Genes might play unrecognized role in aging, intervention
The "fountain of youth" might really be more like a light switch, according to research underway at the University of Minnesota.
While aging is familiar to all of us, exactly how it occurs on a molecular basis has been an area of intense study and interest. We take it for granted that different species age at different rates, yet we do not have a good understanding of why and how. Most mammals have similar numbers of genes, many of which show conserved function, yet there are several orders of magnitude differences in lifespan across mammals. For instance, mice and small animals live shorter lifespans, yet other animals such as bats, naked mole rats, whales, elephants and primates age significantly slower.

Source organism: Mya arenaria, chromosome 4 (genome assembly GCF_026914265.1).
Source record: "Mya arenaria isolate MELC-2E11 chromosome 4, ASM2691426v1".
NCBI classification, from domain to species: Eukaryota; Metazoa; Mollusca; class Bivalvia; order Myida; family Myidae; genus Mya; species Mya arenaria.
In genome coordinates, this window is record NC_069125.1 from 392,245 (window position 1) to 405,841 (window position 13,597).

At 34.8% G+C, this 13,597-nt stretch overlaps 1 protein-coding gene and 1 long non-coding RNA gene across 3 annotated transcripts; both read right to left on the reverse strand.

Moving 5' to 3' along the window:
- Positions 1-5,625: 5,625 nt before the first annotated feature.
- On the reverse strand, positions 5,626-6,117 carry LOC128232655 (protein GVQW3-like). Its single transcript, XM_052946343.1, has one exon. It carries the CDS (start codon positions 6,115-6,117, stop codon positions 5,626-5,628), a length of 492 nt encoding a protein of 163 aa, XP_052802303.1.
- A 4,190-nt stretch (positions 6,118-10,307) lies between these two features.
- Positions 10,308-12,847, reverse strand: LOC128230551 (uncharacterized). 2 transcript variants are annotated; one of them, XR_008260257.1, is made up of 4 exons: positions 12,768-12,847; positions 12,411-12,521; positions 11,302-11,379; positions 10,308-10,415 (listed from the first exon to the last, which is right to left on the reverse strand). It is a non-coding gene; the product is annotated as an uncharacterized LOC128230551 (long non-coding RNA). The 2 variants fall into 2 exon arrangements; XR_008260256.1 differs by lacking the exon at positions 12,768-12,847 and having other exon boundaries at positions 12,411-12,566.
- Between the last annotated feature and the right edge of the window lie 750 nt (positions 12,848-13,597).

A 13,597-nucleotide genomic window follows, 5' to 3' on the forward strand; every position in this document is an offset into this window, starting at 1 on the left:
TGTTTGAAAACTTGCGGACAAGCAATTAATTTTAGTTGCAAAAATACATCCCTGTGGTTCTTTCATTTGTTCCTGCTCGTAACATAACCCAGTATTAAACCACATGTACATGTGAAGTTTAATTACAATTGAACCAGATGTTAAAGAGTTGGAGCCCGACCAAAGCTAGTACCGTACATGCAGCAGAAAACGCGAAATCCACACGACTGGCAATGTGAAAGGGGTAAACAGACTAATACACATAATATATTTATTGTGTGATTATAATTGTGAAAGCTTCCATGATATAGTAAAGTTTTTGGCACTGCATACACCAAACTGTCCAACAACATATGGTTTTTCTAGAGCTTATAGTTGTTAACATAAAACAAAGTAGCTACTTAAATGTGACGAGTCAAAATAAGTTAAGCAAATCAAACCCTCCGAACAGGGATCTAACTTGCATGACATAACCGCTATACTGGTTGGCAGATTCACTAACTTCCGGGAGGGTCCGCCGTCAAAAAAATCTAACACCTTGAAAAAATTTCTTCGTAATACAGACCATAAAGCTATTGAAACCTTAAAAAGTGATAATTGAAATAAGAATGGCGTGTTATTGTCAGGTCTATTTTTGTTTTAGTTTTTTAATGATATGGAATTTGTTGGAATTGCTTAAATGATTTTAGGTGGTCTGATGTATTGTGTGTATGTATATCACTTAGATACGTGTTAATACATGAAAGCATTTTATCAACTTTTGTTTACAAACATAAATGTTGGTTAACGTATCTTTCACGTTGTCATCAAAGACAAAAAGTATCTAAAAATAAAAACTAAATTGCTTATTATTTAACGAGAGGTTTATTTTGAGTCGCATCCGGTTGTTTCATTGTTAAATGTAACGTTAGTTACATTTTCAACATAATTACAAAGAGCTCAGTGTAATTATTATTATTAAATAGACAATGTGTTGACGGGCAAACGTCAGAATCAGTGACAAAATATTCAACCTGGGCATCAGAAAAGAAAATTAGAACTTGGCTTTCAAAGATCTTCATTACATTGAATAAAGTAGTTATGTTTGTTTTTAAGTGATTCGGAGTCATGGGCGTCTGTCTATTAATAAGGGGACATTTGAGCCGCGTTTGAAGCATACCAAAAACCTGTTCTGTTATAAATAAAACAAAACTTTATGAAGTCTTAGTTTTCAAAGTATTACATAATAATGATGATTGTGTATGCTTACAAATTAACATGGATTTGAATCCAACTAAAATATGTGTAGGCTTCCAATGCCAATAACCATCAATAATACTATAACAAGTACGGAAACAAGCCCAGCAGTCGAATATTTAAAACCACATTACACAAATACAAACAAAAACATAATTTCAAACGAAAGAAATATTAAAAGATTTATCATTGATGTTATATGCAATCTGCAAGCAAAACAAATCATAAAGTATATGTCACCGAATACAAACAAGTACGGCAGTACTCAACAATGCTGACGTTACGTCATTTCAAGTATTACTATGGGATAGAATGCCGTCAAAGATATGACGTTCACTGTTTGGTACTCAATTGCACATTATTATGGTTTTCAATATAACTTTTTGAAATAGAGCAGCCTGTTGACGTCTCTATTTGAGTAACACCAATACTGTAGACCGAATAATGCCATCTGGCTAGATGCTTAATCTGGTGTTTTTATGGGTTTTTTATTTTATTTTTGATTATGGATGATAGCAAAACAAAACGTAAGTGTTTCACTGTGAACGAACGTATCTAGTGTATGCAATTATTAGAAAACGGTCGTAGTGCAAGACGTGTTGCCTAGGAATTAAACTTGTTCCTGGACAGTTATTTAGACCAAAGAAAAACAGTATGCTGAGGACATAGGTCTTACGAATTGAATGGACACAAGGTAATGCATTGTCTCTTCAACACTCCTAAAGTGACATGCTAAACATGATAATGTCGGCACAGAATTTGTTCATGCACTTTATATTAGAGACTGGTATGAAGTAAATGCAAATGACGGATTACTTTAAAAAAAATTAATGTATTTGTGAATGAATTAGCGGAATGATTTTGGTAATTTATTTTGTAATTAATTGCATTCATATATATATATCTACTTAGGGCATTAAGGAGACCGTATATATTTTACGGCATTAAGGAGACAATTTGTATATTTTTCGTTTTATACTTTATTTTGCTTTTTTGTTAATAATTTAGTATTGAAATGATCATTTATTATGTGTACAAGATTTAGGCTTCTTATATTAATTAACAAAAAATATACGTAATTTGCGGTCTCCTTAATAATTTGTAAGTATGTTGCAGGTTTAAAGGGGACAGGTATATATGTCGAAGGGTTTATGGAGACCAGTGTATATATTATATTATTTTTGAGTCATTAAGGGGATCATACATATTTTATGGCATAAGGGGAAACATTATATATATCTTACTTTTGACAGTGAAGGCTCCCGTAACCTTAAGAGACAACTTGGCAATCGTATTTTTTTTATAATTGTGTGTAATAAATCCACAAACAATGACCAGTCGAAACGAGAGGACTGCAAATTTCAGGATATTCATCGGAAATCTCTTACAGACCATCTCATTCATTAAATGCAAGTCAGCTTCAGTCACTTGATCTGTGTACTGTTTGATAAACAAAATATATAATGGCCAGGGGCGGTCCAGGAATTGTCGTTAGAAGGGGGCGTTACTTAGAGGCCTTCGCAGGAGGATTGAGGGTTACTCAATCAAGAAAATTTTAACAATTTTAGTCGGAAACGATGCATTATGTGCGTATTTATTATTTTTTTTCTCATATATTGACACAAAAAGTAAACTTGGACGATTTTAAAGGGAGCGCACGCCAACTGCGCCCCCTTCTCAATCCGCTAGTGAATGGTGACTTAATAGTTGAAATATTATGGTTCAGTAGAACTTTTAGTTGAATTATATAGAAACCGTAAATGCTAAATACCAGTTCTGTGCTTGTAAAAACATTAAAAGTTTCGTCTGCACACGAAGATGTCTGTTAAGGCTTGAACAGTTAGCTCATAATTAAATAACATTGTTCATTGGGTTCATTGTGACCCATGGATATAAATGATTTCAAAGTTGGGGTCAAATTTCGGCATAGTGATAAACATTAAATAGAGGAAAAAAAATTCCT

What is different in the genomes of these species that allows them to live so long? It is only with the advent of full genomes for hundreds of species that we can begin to compare lifespans between species with differences in their genomes.
Research led by University of Minnesota College of Food, Agricultural and Natural Resource Sciences Assistant Professor Christopher Faulk reveals that regions that control gene expression have evolved to contain more epigenetic switches in about 5 percent of our genes. With collaborator Adam McLain out of SUNY Polytechnic, his research revealed that these switches control the amount of protein made by these genes, rather than the type of protein, and may be able to prevent these protein levels from changing in animals that have longer lifespans.